Thursday, August 26, 2010

Recent Changes in Colorado Criminal Drug Laws

Several significant changes to Colorado's criminal drug laws have now taken effect. First, the level of offense for many use or possession offenses has been reduced--unlawful use of a schedule I/II controlled substance has gone from a class 6 felony to a class two misdemeanor, while unlawful use of a schedule III/IV/V controlled substance has gone from a class 1 to a class 2 misdemeanor. Simple possession of a controlled substance has been moved to a separate statutory section to eliminate legal association with the crimes of manufacturing, dispensing, selling, distributing or possession with intent to commit same--all of which carry more severe penalties than simple possession.

The threshold quantity for unlawful possession of a schedule I/II controlled substance has increased from one gram or less to four grams or less, except for methamphetamine, where the threshold quantity is two grams or less. There is also no longer an automatic increase in felony offense class if the defendant has a prior conviction. Also, possession of schedule III/IV/V has been reduced to a misdemeanor offense (class 1).

Marijuana offense laws have also been revamped. Possession thresholds have been increased for each level of offense, with new quantity classifications set at: two ounces or less for petty offenses; more than two but not more than six ounces for a class 2 misdemeanor; more than six ounces but less than twelve ounces for a class 1 misdemeanor; more than twelve ounces for a class six felony. Second offenses pertaining to marijuana possession no longer carry mandatory elevation to felony class. Marijuana cultivation offenses have now been reclassified as follows: six or fewer plants is a class 1 misdemeanor; seven to twenty-nine plants is a class 5 felony; thirty or more plants is a class 4 felony.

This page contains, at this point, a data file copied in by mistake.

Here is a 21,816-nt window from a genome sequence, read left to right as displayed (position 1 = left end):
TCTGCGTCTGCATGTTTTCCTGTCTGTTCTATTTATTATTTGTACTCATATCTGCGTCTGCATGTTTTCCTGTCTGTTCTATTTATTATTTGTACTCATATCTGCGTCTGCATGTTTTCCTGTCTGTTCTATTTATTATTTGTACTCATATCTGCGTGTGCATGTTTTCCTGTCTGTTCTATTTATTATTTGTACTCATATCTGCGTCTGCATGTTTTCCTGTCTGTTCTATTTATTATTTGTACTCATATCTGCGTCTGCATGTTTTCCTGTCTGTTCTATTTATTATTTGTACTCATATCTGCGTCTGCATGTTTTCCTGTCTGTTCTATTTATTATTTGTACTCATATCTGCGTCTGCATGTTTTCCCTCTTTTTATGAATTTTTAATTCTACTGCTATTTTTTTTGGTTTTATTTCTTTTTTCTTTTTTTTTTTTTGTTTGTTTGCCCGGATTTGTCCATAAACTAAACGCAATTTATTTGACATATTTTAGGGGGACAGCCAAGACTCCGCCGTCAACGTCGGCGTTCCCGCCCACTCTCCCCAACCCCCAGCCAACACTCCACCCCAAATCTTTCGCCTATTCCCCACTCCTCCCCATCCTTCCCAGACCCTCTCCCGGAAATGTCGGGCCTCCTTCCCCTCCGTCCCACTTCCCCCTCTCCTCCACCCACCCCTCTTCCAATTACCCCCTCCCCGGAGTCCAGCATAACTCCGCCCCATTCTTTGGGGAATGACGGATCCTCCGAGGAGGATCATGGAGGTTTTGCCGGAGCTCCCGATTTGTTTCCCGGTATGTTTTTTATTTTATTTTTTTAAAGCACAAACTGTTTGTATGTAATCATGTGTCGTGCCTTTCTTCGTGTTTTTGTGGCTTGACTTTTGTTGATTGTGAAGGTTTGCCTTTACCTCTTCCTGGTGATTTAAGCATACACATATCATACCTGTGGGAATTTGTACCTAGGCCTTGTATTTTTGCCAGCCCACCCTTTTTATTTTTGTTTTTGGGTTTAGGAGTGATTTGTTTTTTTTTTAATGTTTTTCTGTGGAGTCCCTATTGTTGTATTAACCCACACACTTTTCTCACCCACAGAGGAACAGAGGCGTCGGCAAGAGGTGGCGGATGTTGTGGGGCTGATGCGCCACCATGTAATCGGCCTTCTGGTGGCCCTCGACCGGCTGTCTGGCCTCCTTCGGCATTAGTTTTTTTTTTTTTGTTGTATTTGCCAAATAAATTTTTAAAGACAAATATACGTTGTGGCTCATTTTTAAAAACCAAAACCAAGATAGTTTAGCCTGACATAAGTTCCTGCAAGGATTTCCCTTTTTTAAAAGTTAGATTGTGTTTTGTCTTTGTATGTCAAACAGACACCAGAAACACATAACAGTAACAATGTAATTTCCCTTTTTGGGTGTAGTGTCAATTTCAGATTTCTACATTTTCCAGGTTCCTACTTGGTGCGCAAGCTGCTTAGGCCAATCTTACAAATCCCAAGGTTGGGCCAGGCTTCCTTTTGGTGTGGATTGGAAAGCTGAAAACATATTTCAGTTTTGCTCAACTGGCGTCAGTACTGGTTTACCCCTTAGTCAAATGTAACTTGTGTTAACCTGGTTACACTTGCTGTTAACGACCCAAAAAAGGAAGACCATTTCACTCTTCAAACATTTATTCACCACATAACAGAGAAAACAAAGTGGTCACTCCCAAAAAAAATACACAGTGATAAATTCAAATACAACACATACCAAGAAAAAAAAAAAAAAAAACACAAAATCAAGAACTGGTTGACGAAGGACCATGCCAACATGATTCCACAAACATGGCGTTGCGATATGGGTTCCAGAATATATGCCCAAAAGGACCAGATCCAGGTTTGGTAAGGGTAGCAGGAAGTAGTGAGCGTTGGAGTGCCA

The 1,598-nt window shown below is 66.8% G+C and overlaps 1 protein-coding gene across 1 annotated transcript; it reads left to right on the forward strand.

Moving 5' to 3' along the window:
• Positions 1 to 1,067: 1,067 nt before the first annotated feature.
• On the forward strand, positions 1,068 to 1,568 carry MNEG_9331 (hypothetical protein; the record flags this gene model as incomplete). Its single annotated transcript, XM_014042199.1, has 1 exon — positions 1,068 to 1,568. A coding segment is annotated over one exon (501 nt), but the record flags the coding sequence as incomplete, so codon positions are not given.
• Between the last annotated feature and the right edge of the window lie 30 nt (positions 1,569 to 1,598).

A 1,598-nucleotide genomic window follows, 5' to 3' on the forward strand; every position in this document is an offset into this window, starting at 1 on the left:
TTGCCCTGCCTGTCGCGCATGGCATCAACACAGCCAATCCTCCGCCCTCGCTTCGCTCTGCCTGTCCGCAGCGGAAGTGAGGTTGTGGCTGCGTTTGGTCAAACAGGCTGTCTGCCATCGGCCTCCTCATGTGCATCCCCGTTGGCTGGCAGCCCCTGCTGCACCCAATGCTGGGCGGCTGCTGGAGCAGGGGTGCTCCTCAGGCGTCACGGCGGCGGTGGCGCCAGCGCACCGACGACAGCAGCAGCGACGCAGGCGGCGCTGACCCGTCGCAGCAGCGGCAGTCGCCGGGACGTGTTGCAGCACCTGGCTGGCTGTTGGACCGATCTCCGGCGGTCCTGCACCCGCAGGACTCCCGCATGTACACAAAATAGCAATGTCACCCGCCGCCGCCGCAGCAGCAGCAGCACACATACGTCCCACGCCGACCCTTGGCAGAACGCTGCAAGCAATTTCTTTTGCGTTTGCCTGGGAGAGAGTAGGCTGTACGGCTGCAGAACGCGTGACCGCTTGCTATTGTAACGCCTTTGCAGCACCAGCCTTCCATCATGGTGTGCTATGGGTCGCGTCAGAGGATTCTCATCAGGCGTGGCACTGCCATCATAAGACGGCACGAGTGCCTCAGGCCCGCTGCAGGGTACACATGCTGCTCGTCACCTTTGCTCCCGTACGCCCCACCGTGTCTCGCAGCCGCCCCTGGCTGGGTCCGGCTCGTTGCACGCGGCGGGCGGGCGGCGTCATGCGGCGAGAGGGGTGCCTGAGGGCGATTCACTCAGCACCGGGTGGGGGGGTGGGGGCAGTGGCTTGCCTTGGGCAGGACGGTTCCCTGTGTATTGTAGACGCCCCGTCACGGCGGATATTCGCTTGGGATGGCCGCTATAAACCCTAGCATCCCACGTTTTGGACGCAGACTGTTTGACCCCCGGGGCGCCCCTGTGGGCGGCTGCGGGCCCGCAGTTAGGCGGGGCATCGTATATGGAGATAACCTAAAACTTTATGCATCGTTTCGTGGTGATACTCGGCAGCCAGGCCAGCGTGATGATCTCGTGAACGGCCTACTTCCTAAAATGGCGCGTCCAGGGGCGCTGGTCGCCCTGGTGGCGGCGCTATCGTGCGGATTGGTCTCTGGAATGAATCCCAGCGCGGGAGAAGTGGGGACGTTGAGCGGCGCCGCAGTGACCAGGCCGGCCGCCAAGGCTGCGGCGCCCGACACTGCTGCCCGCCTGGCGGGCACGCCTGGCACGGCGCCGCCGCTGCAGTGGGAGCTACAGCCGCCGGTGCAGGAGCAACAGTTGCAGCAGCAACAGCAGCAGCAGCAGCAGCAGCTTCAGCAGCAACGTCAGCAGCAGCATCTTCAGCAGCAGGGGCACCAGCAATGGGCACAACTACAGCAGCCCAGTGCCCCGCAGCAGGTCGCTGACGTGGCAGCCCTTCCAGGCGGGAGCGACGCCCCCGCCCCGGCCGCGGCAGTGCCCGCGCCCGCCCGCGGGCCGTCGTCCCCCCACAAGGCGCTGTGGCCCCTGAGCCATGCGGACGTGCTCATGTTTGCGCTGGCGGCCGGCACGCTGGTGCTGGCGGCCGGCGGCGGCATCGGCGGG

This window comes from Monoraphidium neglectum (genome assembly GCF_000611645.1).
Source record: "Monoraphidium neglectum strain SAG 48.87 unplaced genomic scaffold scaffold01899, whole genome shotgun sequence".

The final change of note pertains to the sentencing of Special Offenders in possession of a deadly weapon during the commission of a drug offense. The law now requires that in order to invoke Special Offender mandatory sentencing, the weapon must be on the defendant's person or within his immediate reach at the time of the offense, or if possessed by a confederate at the time of the offense, the defendant must have access to said weapon and the possession of such weapon must pose a risk to others or was in a vehicle occupied by the defendant at the time of the offense.

Drug offender surcharges (mandatory fees for drug convictions) have been increased and are now: $2000 for class 4 or greater felony; $1500 for class 5 felony; $1250 for class 6 felony; $1000 for class 1 misdemeanor; $600 for class 2 misdemeanor; $300 for class 3 misdemeanor; and $200 for petty offense.

These are not all the changes regarding drug offenses that have recently gone into effect, merely the most significant. When charged with a drug-related crime, the assistance of an experienced attorney is essential to understand all legal aspects of your case.

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